A dedicated child protection centre in Sharjah aims to centralise key resources to deliver swift support to those at risk.
The multi-agency centre – known as Kanaf – is due to open imminently and will bring together forensic, protection, medical, therapeutic, and policing services under one roof.
It is at the heart of the emirate's efforts to safeguard some of the most vulnerable sections of society.
Strategies to reduce abuse were on the agenda at the second Child Safety Forum, held in the emirate on Wednesday, which was organised by Sharjah Safety Department.
“Numerous departments in the emirate were set up with the sole purpose of protecting youngsters,” said Maj Gen Saif Al Zari Al Shamsi, Commander-in-Chief of Sharjah Police.
The wide-ranging response is focused on prevention and protection, and includes hotlines to report abuse and awareness and education initiatives at schools and for parents.
Parents urged to be first line of defence
The police chief said the family unit has an integral role to play in protecting children.
He said it was important for parents to take an interest in the lives of their children to help prevent them falling prey to offenders, especially online.
Keeping lines of communication open was key, said Al Amer Karama Al Ameri, head of Public Prosecution at Abu Dhabi Judicial Department.
“We saw different incidents of sexual abuse whether partial or full abuse and other incidents that happened online,” Mr Al Ameri said.
A leading child protection advocate said she had personal experience of the threats lurking on the web.
“This happened to my son and I am a very well-known advocate of child safety and protection,” said Moza Al Shoomi, counselling and well-being expert at the Ministry of Education and deputy head of Emirates Child Protection Association.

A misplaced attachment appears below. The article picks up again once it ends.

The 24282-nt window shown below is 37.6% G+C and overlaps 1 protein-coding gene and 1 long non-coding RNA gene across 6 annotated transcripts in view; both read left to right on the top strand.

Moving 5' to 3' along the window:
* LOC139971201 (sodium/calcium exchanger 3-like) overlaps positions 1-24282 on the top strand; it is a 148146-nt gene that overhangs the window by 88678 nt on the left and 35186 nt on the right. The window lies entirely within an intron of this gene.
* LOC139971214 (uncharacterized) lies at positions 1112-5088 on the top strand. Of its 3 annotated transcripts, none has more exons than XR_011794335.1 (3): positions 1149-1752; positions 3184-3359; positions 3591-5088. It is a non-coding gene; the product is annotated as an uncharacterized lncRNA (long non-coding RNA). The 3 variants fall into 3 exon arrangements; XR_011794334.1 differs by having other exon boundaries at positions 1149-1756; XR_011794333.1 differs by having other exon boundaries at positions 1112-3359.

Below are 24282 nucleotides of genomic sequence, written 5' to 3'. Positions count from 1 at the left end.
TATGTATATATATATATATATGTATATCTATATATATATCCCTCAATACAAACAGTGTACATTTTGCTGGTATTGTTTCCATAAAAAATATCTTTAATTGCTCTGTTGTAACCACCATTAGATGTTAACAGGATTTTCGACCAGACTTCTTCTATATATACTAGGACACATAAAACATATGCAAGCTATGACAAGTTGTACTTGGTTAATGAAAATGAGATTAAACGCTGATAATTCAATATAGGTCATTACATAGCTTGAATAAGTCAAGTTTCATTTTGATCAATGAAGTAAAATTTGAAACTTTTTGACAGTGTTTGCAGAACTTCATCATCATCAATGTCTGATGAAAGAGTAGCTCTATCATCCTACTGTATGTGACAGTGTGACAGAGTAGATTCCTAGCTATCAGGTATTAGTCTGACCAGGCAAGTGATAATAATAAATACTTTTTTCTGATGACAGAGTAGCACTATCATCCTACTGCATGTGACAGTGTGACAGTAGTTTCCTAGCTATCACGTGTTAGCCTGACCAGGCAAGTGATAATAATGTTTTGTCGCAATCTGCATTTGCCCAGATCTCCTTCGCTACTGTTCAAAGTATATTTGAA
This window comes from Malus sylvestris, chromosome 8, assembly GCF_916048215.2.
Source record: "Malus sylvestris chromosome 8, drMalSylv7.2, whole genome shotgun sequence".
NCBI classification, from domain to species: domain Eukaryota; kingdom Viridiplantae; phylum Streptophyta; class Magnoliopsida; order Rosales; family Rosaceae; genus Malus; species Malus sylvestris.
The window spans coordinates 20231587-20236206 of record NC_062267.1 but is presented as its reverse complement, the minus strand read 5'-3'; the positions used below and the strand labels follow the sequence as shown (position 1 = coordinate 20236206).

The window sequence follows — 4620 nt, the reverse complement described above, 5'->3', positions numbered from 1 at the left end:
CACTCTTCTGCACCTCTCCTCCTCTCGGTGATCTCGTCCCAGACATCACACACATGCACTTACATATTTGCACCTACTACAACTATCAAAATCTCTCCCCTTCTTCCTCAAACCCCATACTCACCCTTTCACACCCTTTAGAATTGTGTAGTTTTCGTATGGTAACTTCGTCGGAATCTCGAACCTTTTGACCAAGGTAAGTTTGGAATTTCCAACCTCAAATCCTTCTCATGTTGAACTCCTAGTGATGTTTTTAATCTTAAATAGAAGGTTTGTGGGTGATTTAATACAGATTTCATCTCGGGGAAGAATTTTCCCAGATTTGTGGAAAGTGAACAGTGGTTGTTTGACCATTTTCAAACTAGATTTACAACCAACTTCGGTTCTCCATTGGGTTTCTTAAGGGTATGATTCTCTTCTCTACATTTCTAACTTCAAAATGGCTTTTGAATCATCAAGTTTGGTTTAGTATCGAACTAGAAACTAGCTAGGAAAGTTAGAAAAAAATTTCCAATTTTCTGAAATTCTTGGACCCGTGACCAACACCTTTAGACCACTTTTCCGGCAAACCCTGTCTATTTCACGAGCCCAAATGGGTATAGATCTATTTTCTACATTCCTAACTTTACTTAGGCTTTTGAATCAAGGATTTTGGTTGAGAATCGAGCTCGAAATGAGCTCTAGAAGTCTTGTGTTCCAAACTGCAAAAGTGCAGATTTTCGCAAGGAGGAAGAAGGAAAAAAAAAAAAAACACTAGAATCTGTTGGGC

She shared a personal experience where her son, 12, was lured by an Instagram advertisement offering a bike for sale.
“The advertiser made sure to post a bike that is used mainly by children aged between 10 and 14 because they were his target.”
But the strong relationship she had with her son and her efforts to educate him about how to stay safe paid dividends.
“He immediately told me and after reporting the man, who got arrested, authorities discovered he had a long list of child abuse cases against him.”
Children take a stand against abuse
Ms Al Shoomi said awareness campaigns had made children more vigilant against potential dangers and more likely to report incidents.
She said next year’s schools curriculum will include a new topic called Support Self.
“It will teach children about their safety, how to secure it, the privacy of their bodies and how to safeguard them,” she said.
Walid Al Hammad, senior prosecutor at Sharjah Family Court, warned of the risk of young victims growing up to be offenders, creating a vicious cycle of abuse.
He said he believed "a broken family is the main cause of the problem" and is "not only contributing to a child becoming a victim but also an offender”.
Importance of rehabilitation
Ghanima Al Bahri, care and rehabilitation director at Dubai Foundation for Women and Children, spoke of the long journey of support needed for victims.
“Rehabilitation doesn’t end with the victim being discharged from the institution, because a follow-up is a must to ensure they have regained themselves,” Ms Al Bahri said.
She told of one case in which a six-year-old victim was given help by her team until the age of 18.
She said it was essential to utilise all approaches to therapy to help children get their lives back on track.
“We recently started using animals in therapy because the approach was a success with many victims worldwide.”
The forum, hosted by Al Jawaher Reception and Convention Centre, was held under the patronage of Sheikha Jawaher bint Mohammed Al Qasimi, wife of the Ruler of Sharjah and chairperson of the Supreme Council for Family Affairs.